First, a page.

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Economic and Caste Criteria in Definition of Backwardness

Saturday 16 October 1999, by KUMAR*Sanjay, SRINIVASAN*K.

I Introduction

A UNIQUE feature of the Indian society is the caste system. The stratification of the Indian population into sub-groups defined by caste, which is determined by birth, has been in existence for thousands of years. It is now considered one of the major social hurdles in the development of the nation. The social distance between the caste groups varies from state to state, but generally there is a well established hierarchy of castes that can be considered under four broad headings, namely, brahmins, kshatriyas, vaisyas and shudras, and such a stratification can be traced back to the Vedas. It appears that the major stratification in terms of castes (?varna’) was originally based on occupational division without a vertical social hierarchy. However, over the centuries the ?varna’ system seems to have expanded and became rigid with many subcastes (?jatis’) springing up within each major category. There are innumerable subcastes among brahmins, kshatriyas, vaisyas and shudras, and the differentiation between the subcastes within a major caste category has also widened over the years. Most of the marriages even today take place within a subcaste and intercaste marriages are socially not yet accepted.

Social reformers rose in revolt against the rigidities and injustices springing from the caste system. A particularly evil practice is that of treating many caste groups as ?untouchables’ or social outcastes. During the past few centuries, many social reformers have agitated, written and canvassed against the evils of the caste system. Prominent among such social reformers are Sant Ramdas in Uttar Pradesh, Guru Nanak in Punjab, Raja Ram Mohan Roy in West Bengal, Basavappa in Karnataka, Narayana Guru in Kerala and Periyar in Tamil Nadu. One of the most recent crusaders of social reforms in the country was Mahatma Gandhi, who fought for the emancipation of the downtrodden castes as a part of the independence movement. Gandhi called the poorest and lowest among the caste hierarchy, who are considered untouchables by the rest, ?Harijans’ or children of ?Hari’ (God). Another historic figure championing the cause of downtrodden caste groups was B R Ambedkar, the architect of the Constitution of India.

With the attainment of independence in 1947 and the strong views of Mahatma Gandhi prevailing within the Congress Party, the Constitution of India in 1950, adopted special provisions for the uplift of the weakest in the caste hierarchy. Articles 341 and 342 of the Constitution included a list of scheduled castes (SCs) and scheduled tribes (STs) for whom special benefits were to be given to uplift them from their continued backwardness in society because of the caste structure. Those castes which were considered to be at the bottom end of the social order in the country were identified state by state for special benefits through reservations in educational institutions, employment, subsidised food, political representation in legislatures and the parliament. The special privileges were intended to help the backward castes/tribes to join the mainstream of national development. The lists of SCs and STs originally promulgated as part of the Constitution of India, have been modified, amended and supplemented from time to time, and a more recent updated series has been published in the Scheduled Castes and Scheduled Tribes Orders (Amendment Act) 1976.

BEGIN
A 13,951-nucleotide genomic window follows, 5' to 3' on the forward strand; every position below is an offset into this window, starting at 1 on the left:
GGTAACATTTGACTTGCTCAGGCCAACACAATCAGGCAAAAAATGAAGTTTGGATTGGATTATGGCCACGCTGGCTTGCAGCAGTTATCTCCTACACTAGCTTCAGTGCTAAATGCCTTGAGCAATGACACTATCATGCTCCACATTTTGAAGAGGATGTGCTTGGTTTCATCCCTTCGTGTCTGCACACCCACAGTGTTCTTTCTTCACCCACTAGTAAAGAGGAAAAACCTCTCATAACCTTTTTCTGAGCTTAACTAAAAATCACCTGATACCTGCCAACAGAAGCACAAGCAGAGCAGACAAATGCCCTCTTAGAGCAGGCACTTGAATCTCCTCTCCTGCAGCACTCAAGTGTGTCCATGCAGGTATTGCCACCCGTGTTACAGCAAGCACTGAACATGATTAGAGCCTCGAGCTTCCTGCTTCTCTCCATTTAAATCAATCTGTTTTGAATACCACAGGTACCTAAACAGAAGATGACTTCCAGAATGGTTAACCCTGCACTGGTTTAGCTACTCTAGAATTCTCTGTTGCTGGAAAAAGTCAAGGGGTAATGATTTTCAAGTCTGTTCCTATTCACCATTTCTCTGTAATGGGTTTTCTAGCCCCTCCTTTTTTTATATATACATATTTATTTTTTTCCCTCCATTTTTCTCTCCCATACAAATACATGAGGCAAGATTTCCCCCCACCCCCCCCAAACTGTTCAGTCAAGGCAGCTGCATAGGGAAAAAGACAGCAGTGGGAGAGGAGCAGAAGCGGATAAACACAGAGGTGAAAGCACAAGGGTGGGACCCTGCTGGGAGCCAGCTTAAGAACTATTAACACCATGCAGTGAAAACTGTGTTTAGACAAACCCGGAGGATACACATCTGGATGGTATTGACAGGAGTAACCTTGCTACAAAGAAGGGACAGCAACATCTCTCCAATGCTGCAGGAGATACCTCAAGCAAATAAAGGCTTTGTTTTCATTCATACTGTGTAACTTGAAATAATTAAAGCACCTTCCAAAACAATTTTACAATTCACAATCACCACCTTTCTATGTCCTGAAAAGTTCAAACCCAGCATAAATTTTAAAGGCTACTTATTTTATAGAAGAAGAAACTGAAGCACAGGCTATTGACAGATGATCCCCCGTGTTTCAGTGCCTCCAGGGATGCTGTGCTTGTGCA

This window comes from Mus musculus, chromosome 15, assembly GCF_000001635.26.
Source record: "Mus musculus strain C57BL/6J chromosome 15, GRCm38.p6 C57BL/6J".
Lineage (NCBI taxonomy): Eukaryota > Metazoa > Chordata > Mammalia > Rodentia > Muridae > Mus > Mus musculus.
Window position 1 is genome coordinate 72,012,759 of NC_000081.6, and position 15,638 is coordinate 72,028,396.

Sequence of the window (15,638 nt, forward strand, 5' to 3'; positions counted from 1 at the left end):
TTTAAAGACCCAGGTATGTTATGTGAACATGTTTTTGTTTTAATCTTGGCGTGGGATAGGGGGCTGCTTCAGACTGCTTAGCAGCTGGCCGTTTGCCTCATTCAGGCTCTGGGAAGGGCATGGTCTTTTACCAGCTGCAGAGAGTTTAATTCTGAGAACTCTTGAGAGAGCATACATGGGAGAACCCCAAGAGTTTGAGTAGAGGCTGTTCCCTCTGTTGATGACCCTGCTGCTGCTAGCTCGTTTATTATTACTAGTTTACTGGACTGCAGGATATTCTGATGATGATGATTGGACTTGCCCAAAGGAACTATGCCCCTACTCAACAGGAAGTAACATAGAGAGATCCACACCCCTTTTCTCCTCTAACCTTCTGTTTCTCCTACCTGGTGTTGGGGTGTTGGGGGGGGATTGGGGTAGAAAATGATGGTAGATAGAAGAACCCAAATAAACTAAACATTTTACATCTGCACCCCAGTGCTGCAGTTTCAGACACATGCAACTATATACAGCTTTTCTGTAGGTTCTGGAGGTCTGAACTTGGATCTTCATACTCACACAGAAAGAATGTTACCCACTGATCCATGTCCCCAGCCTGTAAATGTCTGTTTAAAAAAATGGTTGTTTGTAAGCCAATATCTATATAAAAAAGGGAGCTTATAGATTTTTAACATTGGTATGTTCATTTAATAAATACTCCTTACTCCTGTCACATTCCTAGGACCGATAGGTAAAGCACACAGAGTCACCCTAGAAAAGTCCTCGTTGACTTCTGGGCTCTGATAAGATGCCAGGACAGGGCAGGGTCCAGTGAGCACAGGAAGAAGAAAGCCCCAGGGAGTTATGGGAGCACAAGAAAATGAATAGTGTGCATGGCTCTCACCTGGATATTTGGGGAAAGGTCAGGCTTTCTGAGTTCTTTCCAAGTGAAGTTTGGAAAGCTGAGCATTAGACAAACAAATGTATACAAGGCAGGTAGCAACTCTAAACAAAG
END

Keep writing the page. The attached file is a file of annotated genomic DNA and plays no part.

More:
The Mandal Commission, which went into the question of reservations had also included many other castes, that were not covered in the list of SCs and STs, in the category of other backward castes (OBCs) and recommended special privileges to them in order to lift them from their socio-economic backwardness. The OBCs were identified by the central government as common list and by each state as a special state list.

II Data and Method of Analysis

In this context, it is necessary to examine how far some of the castes, which have been receiving these special privileges over the past 50 years, have improved their conditions, and to study whether the differentials in economic conditions between the caste groups have narrowed down. The data collected in the 1931 Census were the last comprehensive body of information on the economic conditions of different castes in the country. Though information on caste was collected in the 1951 Census, it was not analysed for various reasons and the information on caste was not collected in the subsequent censuses. The classification of OBCs by the Mandal Commission in 1980 was based on the economic conditions of households in the 1931 Census. The National Family Health Survey (NFHS) has provided an opportunity to study the relationship between caste and economic condition. NFHS was conducted with the primary objective of providing reliable and comparable estimates of fertility, infant mortality, contraceptive use, reproductive health, family size desires, etc, for the states of India. In addition to questions on these topics, information was also collected on caste of the head of the household and economic conditions of the household, such as type of house, source of lighting, availability of protected water, toilet facility, modern objects owned, viz, watch, radio, bicycle and literacy levels of the members of the household. Thus this data set presents a unique opportunity to study the differentials in socio-economic indicators by caste.